Total RNA was isolated from HL-7702, HepG2, SK-hep-1 and MHCC-97H cells using the RNA sample Total RNA Kit (TIANGEN, Beijing, China). Aliquots of 1 ug total RNA were reverse transcribed into cDNA using the miScript II RT Kit (QiaGen, Hilden, Germany). Quantitative PCR was run on an ABI 7500 fast Real-Time PCR system using miScript SYBR Green PCR Kit (QiaGen, Hilden, Germany). The reaction cycling conditions were 95 °C for 15 min; 40 cycles at 94 °C for 15 s, 60 °C for 30 s, and 70 °C for 35 s. The CSMD1 Primers used were: 5′-TCCAGTCATTACCACGGCAC-3′ (forward) and 5′-CATGCCCAGCATAGCCATTC-3′ (reverse). The GAPDH primers, an internal normalization control, used were: 5′-GCACCGTCAAGGCTGAGAAC-3′ (forward) and 5′-TGGTGAAGACGCCAGTGGA-3′ (reverse). PCR products were analyzed by electrophoresis on a 8 % acrylamide gel and photographed using Garestream Health GL-2200 PRO.

Statistical analysis

Statistical analysis was performed using the 2-tailed Fisher exact test or the χ 2 test with the Yates continuity correction. A P value of <0.05 was considered statistically significant.

Results

The homozygous deletion using SNP6.0 arrays analysis

Affytremix SNP6.0 arrays were applied to 10 matched HCC and the surrounding non-cancerous liver tissues. The results showed some changes for LOH and copy number variation (CNV) in every chromosome. The red color indicated chromosomal amplication, and the blue color represented copy-neutral LOH without CNV. Thus, we found more than 70 % (7/10) cases had chromosomal deletion on 8p23.2-21.2, 4q13.3-35.1, 17p13.3-12, and 16q11.2- 24.3, respectively (Fig. 1). The genes located in these chromosomal fragments included CSMD1, CDH13, NRG1, PCM1, DLC-1, CMIP, and WWOX et al. Because previous studies of LOH have reported that allelic loss of 4q, 8p and 16q are the most frequent chromosomal alteration in a variety of human cancers, including HCC. Thus, we firstly selected the above genes located in the short arm of chromosome 4 and 16, and the long arm of chromosome 8 to investigate further their LOH in turn by a great deal of samples by a PCR-based analysis.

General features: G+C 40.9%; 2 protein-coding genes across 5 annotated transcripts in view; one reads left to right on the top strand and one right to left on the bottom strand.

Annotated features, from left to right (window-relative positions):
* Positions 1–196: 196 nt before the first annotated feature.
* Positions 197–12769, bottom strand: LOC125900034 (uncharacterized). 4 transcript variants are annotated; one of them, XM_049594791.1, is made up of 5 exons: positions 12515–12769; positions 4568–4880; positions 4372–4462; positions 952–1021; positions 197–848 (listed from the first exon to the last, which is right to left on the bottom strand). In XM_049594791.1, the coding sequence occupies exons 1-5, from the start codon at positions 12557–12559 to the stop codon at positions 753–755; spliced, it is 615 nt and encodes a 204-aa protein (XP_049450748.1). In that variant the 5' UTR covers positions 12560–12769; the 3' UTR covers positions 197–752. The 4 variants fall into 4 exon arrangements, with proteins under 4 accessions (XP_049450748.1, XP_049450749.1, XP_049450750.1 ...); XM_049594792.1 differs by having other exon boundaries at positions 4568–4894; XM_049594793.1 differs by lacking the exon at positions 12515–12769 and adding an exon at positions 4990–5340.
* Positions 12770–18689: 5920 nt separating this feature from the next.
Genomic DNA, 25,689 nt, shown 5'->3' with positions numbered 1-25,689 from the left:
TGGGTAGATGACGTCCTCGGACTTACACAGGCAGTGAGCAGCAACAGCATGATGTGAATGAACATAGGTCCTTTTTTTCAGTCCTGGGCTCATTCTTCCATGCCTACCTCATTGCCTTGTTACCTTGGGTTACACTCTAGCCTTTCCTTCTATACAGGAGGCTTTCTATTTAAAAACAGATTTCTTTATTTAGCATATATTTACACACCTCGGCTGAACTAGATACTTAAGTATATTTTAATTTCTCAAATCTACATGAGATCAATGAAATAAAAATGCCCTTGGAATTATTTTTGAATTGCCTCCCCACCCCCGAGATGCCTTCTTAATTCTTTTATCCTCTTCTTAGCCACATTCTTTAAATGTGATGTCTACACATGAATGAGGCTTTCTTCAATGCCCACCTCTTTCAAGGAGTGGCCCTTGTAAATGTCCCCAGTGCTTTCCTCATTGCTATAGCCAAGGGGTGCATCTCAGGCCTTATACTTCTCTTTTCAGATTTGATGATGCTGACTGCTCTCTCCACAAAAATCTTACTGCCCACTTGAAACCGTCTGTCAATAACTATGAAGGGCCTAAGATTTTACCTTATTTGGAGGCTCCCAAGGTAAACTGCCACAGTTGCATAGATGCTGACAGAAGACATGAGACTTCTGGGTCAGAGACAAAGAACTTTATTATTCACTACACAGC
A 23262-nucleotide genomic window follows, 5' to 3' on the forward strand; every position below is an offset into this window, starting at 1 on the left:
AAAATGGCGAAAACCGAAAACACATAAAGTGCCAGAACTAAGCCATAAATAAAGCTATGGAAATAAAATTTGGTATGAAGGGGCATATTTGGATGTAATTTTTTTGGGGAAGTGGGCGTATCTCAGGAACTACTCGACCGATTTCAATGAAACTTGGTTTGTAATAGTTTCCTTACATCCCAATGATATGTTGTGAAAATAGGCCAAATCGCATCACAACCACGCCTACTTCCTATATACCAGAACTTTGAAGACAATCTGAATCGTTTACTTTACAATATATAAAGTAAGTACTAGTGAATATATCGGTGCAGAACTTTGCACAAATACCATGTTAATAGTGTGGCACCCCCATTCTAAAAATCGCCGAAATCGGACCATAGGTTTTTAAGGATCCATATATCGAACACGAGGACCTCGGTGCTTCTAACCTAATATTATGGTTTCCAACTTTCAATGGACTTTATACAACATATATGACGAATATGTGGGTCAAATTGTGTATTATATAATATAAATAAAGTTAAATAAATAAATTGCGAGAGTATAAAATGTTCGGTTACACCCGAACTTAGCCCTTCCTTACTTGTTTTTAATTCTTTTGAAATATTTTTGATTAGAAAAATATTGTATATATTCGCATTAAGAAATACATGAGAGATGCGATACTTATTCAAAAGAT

Fig. 1

Affymetrix SNP6.0 arrays showed that more than 70 % (7/10) cases had chromosomal deletion on 8p23.2-21.2, 4q13.3-35.1, 17p13.3-12, and 16q11.2- 24.3, respectively. Red color indicated amplification of chromosomal fragment; Blue color indicated neutral LOH without CNV

LOH for HCC

To date, we examined chromosomal LOH frequency of 128 HCCs at 28 microsatellite markers located in some gene spanning chromosomal band 4q, 8p and 16q. The results showed that LOH frequency (72.7 %, 93/128) at D8S262 for 128 cases of HCC was the highest (Table 1), and the frequency was close to that of SNP6.0 assay. On polyacrylamide gel electrophoresis, there was a reduction in fluorescence intensity of 50 % or greater in 1 or more alleles in the HCC compared with the identical allele in the normal liver tissues (Fig. 2). Moreover, LOH frequency at D8S262 was not associated with sex, age, HCC differentiation, number of HCC, serum HBsAg positivity, or tumor size (Table 2).
Table 1

The relationship between the LOH frequency at D8S262 and clinical features of patients with hepatocellular carcinoma

Wk13374861variables

Informative cases (n)

LOH (%)

χ 2

P

Age (years)

    

  ≤ 52 (n = 68)

49

72.06

2.664

0.103

  > 52 (n = 60)

44

73.33

  

Sex

    

 Male (n = 108)

79

73.15

0.084

0.772

 Female (n = 20)

14

70

  

AFP

    

  ≥ 20 ng/mL (n = 76)

58

76.32

1.261

0.261

  < 20 ng/mL (n = 52)

35

67.31

  

HBsAg or HCV

    

  + (n = 86)

62

72.09

0.042

0.838

 - (n = 42)

31

73.81

  

HCC differentiation

    

 Grade I (n = 14)

9

64.29

0.600

0.741

 Grade II (n = 78)

57

73.08

  

 Grade III (n = 36)

27

75

  

Tumor size

    

  ≥ 5 cm (n = 68)

49

72.06

0.026

0.872

  < 5 cm (n = 60)

44

73.33

  

Extrahepatic metastasis

    

 Presence (n = 42)

31

73.81

0.978

0.323

 Absence (n = 86)

62

72.09

  
Fig. 2